The essential Arts Access Amplify Award, established to highlight and recognise the contributions made by D/deaf and disabled musicians in Victoria, was officially awarded to Evelyn Ida Morris, whose work has been gaining critical acclaim and deeply resonating with audiences since their debut release Pikelet in 2007.

Alyson Martin

New partner MAV (Multicultural Arts Victoria) signed on to sponsor the MAV Diasporas Award (previously Best Global/Intercultural) – an award created for, by and with culturally and linguistically diverse creatives as an artistic intervention to increase visibility, participation, and equity in the music scene towards a new music ecology - went to Solomon Islands singer and musician Charles Maimarosia.

In 2022, the awards covered an even bigger footprint than before, with the award for Best Festival splitting out into Best Metro Festival and Best Regional Festival, spreading even more of the festive spirit across the state and celebrating the important events happening in Victoria’s vibrant regions. While Best Metro Festival went to Brunswick Music Festival, the award for Best Regional Festival landed at the Port Fairy Folk Festival.

The iconic Forum Theatre scored Best Large Venue for the second time, while Brunswick Ballroom picked up a trophy for Best Small Venue. The Best Regional Venue (Established) went to the Caravan Music Club in Archies Creek and Best Regional Venue (under 50 gigs per year) went to the beloved Daylesford Hotel.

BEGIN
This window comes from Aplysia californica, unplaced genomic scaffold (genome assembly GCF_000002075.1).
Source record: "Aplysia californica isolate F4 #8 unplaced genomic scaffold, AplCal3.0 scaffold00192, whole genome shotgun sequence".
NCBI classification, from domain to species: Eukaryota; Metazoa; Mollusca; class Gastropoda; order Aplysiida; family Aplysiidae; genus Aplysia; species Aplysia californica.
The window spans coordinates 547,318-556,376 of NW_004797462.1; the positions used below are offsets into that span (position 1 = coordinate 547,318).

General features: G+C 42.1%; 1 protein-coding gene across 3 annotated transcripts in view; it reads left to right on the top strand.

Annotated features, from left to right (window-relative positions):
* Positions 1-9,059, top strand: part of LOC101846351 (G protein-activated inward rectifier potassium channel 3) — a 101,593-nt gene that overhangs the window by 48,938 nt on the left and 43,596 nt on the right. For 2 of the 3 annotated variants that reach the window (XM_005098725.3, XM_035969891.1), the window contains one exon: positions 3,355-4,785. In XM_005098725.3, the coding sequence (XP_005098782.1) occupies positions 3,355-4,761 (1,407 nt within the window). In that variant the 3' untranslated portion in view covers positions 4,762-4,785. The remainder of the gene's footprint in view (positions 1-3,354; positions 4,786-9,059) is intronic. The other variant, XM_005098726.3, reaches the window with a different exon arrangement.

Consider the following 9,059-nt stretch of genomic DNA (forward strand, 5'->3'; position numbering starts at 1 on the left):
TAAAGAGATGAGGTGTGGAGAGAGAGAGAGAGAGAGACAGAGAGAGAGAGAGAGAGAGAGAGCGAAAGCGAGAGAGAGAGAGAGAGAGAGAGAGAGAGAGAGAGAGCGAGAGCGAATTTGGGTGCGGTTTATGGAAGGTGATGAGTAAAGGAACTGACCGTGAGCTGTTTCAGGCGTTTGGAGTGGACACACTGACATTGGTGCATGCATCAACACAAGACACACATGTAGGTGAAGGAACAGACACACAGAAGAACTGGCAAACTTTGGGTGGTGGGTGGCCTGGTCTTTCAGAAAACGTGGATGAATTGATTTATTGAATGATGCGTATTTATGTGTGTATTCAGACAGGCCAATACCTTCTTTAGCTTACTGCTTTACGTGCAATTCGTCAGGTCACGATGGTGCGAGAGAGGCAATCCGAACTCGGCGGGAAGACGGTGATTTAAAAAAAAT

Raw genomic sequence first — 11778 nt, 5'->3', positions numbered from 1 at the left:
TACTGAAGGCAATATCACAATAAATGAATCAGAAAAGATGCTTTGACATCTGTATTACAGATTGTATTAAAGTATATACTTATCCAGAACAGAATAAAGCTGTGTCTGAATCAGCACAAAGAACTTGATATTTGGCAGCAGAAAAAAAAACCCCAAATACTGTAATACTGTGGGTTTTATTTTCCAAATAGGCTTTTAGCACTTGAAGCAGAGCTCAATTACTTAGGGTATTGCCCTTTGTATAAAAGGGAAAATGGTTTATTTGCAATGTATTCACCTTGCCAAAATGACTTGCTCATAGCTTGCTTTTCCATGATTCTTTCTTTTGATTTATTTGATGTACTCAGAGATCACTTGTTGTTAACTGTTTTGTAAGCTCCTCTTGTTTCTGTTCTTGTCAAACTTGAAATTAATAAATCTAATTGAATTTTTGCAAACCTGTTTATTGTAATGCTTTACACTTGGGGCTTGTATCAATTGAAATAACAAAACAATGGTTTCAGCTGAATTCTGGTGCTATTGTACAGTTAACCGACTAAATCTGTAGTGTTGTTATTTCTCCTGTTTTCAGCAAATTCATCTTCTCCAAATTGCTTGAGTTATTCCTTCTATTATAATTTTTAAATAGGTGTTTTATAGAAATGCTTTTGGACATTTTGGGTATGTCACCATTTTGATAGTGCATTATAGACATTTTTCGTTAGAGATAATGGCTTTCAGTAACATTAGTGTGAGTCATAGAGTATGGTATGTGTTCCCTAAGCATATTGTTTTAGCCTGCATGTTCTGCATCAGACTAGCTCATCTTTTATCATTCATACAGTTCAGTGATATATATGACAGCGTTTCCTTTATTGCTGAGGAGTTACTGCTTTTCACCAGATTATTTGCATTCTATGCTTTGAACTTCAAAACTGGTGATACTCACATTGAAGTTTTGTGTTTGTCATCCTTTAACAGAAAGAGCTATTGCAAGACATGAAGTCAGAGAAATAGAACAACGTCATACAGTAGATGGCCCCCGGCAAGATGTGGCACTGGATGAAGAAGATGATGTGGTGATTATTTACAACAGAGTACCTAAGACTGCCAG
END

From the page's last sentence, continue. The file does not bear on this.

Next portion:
Alyson Martin
The Music Victoria Awards also paid homage to some of the state’s most prolific artists, with Paul Kelly inducting Deborah Conway AM into the Hall Of Fame before Best Country winners Georgia State Line performed their rendition of Conway’s iconic track It's Only the Beginning.

Gareth Liddiard and Fiona Kitschin from Victorian bands The Drones and Tropical Fuck Storm inducted Helen Marcou AM and Ian "Quincy" McLean AM of Bakehouse Studios into the Hall Of Fame after spending more than 25 years helping strengthen the nation’s music culture.

There wasn’t a dry eye in sight as Uncle Kutcha Edwards performed his own rendition of Old Mission Road, paying tribute to one of the most influential artists that Australia has ever produced - the late, great Uncle Archie Roach - before the state of Victoria looked back at the critical music figures that we lost in 2022. While he didn't intend to perform, we're grateful he did.

Alyson Martin

Local outfit JAZZPARTY closed the evening with a live performance of their 2016 hit Higher With My Love.

“Last night’s Music Victoria Awards ceremony was bursting at the seams with the community, comradery, and solidarity that we have seen from the music community throughout the Music Victoria Awards campaign," said Simone Schinkel, CEO of Music Victoria. 

"It was an honour to witness three generations in attendance alongside the full spectrum of the industry involved in contemporary music.

"In the last year, the Victorian music industry has done it tough, and we have lost some important figures. Everyone in that room, even those who tuned in from home, knows exactly why we do it – the celebration, the tears, and the soul-moving, humanising, joyous music. Congratulations to all involved – the entrants, the nominees, the judges, the sponsor and partners, the staff, the performers, and the deserving winners."